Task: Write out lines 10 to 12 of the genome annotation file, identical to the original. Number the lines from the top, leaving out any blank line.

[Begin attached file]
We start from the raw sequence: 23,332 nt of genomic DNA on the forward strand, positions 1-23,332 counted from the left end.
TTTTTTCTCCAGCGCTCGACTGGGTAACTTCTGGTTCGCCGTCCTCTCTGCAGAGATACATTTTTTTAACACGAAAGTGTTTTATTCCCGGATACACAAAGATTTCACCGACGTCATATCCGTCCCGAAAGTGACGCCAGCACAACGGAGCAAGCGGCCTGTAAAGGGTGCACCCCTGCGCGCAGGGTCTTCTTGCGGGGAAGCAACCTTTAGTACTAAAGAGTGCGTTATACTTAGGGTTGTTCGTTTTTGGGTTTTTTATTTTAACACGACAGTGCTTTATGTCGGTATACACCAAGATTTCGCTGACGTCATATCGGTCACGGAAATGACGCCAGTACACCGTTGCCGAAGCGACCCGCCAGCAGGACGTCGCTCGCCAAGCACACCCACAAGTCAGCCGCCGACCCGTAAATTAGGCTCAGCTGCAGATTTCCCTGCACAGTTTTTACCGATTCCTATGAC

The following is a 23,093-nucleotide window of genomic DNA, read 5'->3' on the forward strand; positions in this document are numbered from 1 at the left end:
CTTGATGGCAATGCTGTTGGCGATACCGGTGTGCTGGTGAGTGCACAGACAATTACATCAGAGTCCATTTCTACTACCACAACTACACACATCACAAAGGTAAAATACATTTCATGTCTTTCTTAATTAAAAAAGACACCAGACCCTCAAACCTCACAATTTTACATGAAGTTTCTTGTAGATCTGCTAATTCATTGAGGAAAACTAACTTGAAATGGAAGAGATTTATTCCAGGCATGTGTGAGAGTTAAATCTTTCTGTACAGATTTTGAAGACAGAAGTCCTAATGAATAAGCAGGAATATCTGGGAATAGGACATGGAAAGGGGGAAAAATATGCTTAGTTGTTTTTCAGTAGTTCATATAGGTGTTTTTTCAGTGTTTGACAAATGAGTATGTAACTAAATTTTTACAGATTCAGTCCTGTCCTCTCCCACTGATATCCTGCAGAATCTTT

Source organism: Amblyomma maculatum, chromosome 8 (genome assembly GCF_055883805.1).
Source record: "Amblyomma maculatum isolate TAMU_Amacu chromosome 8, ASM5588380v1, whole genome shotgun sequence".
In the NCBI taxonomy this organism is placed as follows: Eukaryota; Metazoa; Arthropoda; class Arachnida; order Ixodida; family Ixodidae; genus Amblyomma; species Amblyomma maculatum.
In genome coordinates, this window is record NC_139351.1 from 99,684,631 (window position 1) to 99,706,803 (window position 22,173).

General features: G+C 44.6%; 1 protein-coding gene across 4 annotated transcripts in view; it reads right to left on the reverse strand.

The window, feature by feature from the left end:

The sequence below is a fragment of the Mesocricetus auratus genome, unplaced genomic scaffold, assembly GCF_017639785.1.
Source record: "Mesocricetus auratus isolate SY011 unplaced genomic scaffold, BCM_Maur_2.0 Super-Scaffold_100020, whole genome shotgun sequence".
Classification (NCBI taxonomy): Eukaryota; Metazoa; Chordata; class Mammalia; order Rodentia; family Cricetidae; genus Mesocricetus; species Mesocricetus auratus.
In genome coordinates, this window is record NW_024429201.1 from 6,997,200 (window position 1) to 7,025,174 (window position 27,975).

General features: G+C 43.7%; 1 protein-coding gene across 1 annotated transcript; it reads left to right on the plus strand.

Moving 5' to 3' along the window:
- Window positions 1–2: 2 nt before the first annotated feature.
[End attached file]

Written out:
The window, feature by feature from the left end:

The sequence below is a fragment of the Mesocricetus auratus genome, unplaced genomic scaffold, assembly GCF_017639785.1.
Source record: "Mesocricetus auratus isolate SY011 unplaced genomic scaffold, BCM_Maur_2.0 Super-Scaffold_100020, whole genome shotgun sequence".